The Pre-K app encourages healthy eating and exercise

The Pre-K app encourages healthy eating and exercise

Preschoolers can be known to be picky about eating—that’s if you can get someone to sit still for a meal.

A series of free, evidence-backed apps for preschoolers, developed by a Cornell University researcher and colleagues, aims to encourage healthy eating and exercise behaviors. The majority of parents said the apps helped their children try new foods and get more active, according to a study published in the journal Nutrition Education and Behavior in History.

“Screens don’t go away,” said Laura Bellows, associate professor of nutrition in the College of Human Ecology. “We want to replace screen time and give kids active screen time instead.”

Bellows co-authored the article “Involve preschoolers in food tasting and movement activities using mobile apps,” With first author Ligia Reyes, Postdoctoral Fellow at Cornell University. Additional co-authors include Susan L. Johnson, Ph.D. from the University of Colorado Anschutz Medical Center, and Barbara Chamberlain, Ph.D. from New Mexico State University. The work extends from the $5 million USDA-funded HEROs (HEalthy EnviROnments) study, which concluded earlier this year.

Adults can download a set of four premium apps – collectively known as Foods and Moves – from the Apple App Store and Google Play. Using the apps, kids guide half a dozen cartoon monsters and four animated preschoolers to try new foods and boost their inner workings through Tasting Party Express, Jungle Gym 1, Jungle Gym 2, and Spin-n-Move.

Together, the Foods and Moves group encourages children to try new foods and supports the building blocks for age-appropriate movements such as hopping and hopping. The goal is to enhance physical activity and introduce new vocabulary based on food and movement.

The HEROs study provided families with the information and activities the apps put into practice. The apps also support adults who want to extend these lessons to the real world, whether at the dinner table or through fun activities.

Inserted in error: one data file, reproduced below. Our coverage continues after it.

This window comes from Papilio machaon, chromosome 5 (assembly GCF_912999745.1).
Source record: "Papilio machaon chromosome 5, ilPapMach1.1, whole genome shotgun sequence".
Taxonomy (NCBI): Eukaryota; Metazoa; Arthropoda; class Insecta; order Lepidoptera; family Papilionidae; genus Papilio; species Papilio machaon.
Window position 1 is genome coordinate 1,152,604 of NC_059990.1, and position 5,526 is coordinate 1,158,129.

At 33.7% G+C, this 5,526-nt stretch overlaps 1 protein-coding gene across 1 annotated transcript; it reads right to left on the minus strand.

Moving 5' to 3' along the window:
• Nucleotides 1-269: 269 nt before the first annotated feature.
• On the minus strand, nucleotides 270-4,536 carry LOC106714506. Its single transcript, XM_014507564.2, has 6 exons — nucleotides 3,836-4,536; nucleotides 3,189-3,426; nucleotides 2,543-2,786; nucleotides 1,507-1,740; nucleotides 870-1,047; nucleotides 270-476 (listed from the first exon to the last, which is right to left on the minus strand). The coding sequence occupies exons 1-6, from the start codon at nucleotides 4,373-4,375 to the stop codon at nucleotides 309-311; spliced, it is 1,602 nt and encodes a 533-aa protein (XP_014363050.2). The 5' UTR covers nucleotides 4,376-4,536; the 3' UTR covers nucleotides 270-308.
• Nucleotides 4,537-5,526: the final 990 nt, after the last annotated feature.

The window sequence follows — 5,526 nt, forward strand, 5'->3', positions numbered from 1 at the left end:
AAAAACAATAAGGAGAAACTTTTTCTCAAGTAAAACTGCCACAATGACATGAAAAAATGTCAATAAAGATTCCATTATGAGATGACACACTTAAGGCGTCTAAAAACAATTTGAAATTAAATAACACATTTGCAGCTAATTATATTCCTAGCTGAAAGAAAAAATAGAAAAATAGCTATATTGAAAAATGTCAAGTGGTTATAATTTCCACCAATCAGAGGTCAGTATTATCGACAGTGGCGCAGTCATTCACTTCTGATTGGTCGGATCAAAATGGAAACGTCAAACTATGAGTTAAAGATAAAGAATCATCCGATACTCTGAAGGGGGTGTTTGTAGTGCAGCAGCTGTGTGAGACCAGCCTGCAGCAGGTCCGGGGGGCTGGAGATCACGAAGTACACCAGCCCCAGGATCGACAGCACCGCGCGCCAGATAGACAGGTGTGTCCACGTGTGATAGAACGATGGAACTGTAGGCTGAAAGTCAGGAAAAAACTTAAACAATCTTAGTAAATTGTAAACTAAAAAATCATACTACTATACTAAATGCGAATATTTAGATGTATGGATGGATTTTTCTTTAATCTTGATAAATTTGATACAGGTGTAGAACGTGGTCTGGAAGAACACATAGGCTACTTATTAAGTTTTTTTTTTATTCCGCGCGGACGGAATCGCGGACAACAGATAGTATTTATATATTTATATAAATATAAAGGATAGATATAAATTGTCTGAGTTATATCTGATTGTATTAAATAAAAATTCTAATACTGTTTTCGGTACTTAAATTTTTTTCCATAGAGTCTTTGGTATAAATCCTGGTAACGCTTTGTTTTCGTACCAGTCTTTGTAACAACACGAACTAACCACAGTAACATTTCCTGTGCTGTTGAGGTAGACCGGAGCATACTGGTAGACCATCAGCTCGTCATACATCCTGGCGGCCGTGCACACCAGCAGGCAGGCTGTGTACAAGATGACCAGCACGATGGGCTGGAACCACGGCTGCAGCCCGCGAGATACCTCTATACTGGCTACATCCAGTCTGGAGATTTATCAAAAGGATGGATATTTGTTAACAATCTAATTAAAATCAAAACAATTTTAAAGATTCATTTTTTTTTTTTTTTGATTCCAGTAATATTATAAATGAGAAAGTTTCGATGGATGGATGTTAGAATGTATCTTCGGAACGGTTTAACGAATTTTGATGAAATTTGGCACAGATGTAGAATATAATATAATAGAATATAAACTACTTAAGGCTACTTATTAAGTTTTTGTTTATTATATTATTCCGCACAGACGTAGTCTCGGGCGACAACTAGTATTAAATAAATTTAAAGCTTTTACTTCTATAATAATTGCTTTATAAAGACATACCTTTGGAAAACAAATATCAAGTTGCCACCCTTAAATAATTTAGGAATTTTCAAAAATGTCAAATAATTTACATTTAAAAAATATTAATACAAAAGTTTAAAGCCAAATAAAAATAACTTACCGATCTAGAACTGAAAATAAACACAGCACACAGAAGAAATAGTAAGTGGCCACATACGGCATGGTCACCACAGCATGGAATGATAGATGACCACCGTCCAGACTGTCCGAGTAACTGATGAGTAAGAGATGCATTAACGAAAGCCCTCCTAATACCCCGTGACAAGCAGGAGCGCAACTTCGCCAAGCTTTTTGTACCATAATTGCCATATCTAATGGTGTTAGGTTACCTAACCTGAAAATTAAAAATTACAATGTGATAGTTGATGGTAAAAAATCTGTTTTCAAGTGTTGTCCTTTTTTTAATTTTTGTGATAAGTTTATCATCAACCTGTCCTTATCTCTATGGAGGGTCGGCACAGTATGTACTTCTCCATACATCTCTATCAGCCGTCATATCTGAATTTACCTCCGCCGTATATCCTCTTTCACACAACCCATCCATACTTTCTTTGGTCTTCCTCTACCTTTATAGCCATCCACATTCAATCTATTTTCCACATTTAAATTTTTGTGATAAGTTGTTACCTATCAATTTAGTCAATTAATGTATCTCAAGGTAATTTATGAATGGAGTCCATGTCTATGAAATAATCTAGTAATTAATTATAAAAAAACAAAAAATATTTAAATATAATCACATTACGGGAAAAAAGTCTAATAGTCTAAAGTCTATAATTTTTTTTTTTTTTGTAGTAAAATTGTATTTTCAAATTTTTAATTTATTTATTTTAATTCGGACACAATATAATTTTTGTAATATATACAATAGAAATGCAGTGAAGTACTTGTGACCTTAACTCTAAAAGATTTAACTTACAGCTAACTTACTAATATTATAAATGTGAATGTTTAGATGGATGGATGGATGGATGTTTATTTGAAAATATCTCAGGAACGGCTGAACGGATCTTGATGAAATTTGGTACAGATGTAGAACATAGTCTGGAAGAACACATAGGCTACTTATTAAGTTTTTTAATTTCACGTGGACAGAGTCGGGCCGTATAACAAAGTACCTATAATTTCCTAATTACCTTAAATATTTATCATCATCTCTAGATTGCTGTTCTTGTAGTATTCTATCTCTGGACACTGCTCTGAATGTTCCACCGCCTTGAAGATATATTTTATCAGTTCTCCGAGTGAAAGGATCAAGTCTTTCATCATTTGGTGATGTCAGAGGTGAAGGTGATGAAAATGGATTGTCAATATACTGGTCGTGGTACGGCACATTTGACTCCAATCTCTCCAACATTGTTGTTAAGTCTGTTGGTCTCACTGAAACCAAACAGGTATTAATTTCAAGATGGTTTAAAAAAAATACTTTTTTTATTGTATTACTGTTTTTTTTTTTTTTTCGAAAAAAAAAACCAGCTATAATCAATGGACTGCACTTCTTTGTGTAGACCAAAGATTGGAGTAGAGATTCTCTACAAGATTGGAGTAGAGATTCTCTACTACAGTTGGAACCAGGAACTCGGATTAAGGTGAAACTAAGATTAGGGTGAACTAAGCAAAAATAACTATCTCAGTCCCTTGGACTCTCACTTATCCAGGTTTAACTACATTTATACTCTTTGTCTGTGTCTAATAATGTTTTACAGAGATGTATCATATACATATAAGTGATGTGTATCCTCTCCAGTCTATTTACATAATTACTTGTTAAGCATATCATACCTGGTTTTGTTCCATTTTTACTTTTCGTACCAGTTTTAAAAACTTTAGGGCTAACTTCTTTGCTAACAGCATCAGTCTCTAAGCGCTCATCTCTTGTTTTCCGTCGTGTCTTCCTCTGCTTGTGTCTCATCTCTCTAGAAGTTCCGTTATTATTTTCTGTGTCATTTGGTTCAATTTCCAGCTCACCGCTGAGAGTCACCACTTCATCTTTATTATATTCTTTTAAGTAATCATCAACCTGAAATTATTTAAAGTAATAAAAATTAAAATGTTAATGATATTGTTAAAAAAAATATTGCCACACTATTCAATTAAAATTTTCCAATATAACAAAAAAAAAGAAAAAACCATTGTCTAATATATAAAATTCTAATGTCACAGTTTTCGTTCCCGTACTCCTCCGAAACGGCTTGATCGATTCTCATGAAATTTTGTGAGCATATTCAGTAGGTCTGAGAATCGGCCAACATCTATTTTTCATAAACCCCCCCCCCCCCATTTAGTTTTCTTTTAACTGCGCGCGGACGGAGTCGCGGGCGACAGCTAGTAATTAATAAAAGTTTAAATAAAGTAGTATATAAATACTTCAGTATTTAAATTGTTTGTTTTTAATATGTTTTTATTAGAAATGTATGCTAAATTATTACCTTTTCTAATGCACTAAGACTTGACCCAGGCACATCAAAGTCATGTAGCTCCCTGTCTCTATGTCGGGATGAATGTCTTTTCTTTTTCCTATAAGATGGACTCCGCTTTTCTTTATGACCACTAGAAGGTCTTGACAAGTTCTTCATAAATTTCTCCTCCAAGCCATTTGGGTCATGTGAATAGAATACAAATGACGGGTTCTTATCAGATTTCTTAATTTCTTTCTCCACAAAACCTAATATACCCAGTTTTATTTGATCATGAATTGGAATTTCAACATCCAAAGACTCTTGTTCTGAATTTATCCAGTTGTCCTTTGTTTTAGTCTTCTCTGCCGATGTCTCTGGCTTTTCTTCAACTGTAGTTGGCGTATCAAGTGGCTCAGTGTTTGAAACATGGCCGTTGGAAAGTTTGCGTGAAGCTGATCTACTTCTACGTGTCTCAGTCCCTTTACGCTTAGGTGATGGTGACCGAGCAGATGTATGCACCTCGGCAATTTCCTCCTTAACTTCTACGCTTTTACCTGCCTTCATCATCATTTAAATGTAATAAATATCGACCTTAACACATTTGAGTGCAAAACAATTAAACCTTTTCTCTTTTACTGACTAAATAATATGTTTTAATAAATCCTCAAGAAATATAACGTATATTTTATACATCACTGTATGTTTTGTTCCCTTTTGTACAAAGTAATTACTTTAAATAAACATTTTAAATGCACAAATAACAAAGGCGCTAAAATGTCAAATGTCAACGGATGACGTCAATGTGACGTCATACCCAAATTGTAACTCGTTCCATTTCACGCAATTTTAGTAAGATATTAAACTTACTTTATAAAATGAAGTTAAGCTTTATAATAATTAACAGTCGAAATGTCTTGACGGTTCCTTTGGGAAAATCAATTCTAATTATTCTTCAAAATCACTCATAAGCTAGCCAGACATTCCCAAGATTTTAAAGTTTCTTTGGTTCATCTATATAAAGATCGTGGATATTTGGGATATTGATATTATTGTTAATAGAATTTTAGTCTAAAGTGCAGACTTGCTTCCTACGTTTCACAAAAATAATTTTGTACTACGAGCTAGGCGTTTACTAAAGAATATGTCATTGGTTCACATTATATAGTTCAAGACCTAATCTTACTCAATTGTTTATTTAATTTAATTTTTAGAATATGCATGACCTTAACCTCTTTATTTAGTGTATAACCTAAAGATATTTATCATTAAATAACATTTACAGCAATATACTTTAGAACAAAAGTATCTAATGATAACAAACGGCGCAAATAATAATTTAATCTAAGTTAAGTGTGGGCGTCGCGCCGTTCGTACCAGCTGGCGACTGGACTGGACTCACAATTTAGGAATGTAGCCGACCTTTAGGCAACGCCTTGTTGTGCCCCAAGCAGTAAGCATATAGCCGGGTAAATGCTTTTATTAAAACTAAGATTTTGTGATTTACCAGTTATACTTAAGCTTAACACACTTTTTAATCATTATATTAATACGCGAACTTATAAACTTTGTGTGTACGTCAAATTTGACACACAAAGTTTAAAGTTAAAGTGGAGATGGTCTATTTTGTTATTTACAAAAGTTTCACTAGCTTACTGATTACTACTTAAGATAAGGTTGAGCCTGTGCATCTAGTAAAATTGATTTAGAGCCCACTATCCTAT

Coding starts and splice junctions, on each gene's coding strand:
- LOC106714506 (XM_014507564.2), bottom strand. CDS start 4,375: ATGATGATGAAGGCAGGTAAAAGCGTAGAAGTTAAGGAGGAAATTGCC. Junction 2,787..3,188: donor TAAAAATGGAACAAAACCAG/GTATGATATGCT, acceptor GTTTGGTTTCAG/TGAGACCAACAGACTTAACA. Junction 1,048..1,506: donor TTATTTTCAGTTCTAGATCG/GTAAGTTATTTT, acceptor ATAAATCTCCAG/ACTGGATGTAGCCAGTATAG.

“We developed the apps on purpose to help parents engage their preschoolers in food and movement activities,” Bellos said, citing feedback from parents who live in places where outdoor play could be restricted due to weather or safety considerations.

At first, she said, members of the development team imagined the apps as activities for caregivers and children to do together, and to share in play. “Parents on the team agreed that we need to provide multiple ways to use apps that fit with everyday life,” said Bellos, the mother herself. “Apps can be done together or while we’re doing the laundry and making dinner. I can feel good putting this on for seven minutes—I’m not just putting my preschooler in front of a TV show.”

In the study, which assessed how parents perceived the overall quality of foods and movements, as well as how their preschoolers’ behavior changed after using the apps, the majority of parents surveyed reported that their children’s willingness to try new foods was positively affected by taste. Party Express. Almost all parents reported an increase in their children’s physical activity after playing Jungle Gym 1 and 2.

Most parents noted that their children kept running the apps in the year after they were introduced, and 80% of parents said they were likely or very likely to recommend the apps to other families.

This project is supported by the US Department of Agriculture’s National Institute of Food and Agriculture.

Sharon Trigaskis is a freelance writer in the School of Human Ecology.

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